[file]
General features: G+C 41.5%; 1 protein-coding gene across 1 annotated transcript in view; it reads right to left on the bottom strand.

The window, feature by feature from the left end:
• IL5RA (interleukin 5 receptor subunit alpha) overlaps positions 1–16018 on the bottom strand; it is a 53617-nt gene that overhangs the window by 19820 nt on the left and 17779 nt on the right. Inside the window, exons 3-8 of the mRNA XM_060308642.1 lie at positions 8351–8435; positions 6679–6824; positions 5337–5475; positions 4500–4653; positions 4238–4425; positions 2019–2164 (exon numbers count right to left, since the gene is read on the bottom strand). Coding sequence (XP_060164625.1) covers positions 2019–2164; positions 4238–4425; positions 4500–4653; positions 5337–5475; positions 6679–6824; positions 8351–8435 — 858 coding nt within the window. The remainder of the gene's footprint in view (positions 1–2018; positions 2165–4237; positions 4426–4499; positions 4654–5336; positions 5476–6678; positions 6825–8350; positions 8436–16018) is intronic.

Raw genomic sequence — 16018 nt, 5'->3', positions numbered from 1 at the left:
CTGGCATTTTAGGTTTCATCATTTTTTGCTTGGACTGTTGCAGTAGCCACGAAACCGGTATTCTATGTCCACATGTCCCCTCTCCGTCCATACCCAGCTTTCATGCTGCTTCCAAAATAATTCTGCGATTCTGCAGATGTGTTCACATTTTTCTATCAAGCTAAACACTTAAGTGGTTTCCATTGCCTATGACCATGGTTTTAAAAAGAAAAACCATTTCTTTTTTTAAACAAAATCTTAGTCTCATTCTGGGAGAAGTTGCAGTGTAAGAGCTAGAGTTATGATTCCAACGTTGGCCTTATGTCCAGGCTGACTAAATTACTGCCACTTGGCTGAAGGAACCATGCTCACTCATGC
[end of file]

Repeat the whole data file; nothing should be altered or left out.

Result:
General features: G+C 41.5%; 1 protein-coding gene across 1 annotated transcript in view; it reads right to left on the bottom strand.

The window, feature by feature from the left end:
• IL5RA (interleukin 5 receptor subunit alpha) overlaps positions 1–16018 on the bottom strand; it is a 53617-nt gene that overhangs the window by 19820 nt on the left and 17779 nt on the right. Inside the window, exons 3-8 of the mRNA XM_060308642.1 lie at positions 8351–8435; positions 6679–6824; positions 5337–5475; positions 4500–4653; positions 4238–4425; positions 2019–2164 (exon numbers count right to left, since the gene is read on the bottom strand). Coding sequence (XP_060164625.1) covers positions 2019–2164; positions 4238–4425; positions 4500–4653; positions 5337–5475; positions 6679–6824; positions 8351–8435 — 858 coding nt within the window. The remainder of the gene's footprint in view (positions 1–2018; positions 2165–4237; positions 4426–4499; positions 4654–5336; positions 5476–6678; positions 6825–8350; positions 8436–16018) is intronic.

Raw genomic sequence — 16018 nt, 5'->3', positions numbered from 1 at the left:
CTGGCATTTTAGGTTTCATCATTTTTTGCTTGGACTGTTGCAGTAGCCACGAAACCGGTATTCTATGTCCACATGTCCCCTCTCCGTCCATACCCAGCTTTCATGCTGCTTCCAAAATAATTCTGCGATTCTGCAGATGTGTTCACATTTTTCTATCAAGCTAAACACTTAAGTGGTTTCCATTGCCTATGACCATGGTTTTAAAAAGAAAAACCATTTCTTTTTTTAAACAAAATCTTAGTCTCATTCTGGGAGAAGTTGCAGTGTAAGAGCTAGAGTTATGATTCCAACGTTGGCCTTATGTCCAGGCTGACTAAATTACTGCCACTTGGCTGAAGGAACCATGCTCACTCATGC